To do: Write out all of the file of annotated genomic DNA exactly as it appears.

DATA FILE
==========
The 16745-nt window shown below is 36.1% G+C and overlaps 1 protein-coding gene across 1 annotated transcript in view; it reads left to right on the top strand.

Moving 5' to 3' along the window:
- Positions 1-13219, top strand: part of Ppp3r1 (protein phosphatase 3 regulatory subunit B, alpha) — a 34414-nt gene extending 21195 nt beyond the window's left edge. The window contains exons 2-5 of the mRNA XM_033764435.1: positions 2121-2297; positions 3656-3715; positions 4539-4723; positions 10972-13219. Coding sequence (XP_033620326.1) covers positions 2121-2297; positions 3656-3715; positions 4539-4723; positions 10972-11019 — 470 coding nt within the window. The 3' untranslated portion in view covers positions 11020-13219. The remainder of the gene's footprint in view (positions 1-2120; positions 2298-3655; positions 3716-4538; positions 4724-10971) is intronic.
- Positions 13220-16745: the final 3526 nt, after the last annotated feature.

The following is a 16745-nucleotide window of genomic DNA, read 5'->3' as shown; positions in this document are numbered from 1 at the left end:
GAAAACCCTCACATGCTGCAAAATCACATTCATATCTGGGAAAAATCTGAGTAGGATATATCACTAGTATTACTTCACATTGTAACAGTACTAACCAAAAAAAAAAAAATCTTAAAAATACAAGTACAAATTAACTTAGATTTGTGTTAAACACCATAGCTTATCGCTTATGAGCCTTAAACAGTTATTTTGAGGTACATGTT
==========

The 16745-nt window shown below is 36.1% G+C and overlaps 1 protein-coding gene across 1 annotated transcript in view; it reads left to right on the top strand.

Moving 5' to 3' along the window:
- Positions 1-13219, top strand: part of Ppp3r1 (protein phosphatase 3 regulatory subunit B, alpha) — a 34414-nt gene extending 21195 nt beyond the window's left edge. The window contains exons 2-5 of the mRNA XM_033764435.1: positions 2121-2297; positions 3656-3715; positions 4539-4723; positions 10972-13219. Coding sequence (XP_033620326.1) covers positions 2121-2297; positions 3656-3715; positions 4539-4723; positions 10972-11019 — 470 coding nt within the window. The 3' untranslated portion in view covers positions 11020-13219. The remainder of the gene's footprint in view (positions 1-2120; positions 2298-3655; positions 3716-4538; positions 4724-10971) is intronic.
- Positions 13220-16745: the final 3526 nt, after the last annotated feature.

The following is a 16745-nucleotide window of genomic DNA, read 5'->3' as shown; positions in this document are numbered from 1 at the left end:
GAAAACCCTCACATGCTGCAAAATCACATTCATATCTGGGAAAAATCTGAGTAGGATATATCACTAGTATTACTTCACATTGTAACAGTACTAACCAAAAAAAAAAAAATCTTAAAAATACAAGTACAAATTAACTTAGATTTGTGTTAAACACCATAGCTTATCGCTTATGAGCCTTAAACAGTTATTTTGAGGTACATGTT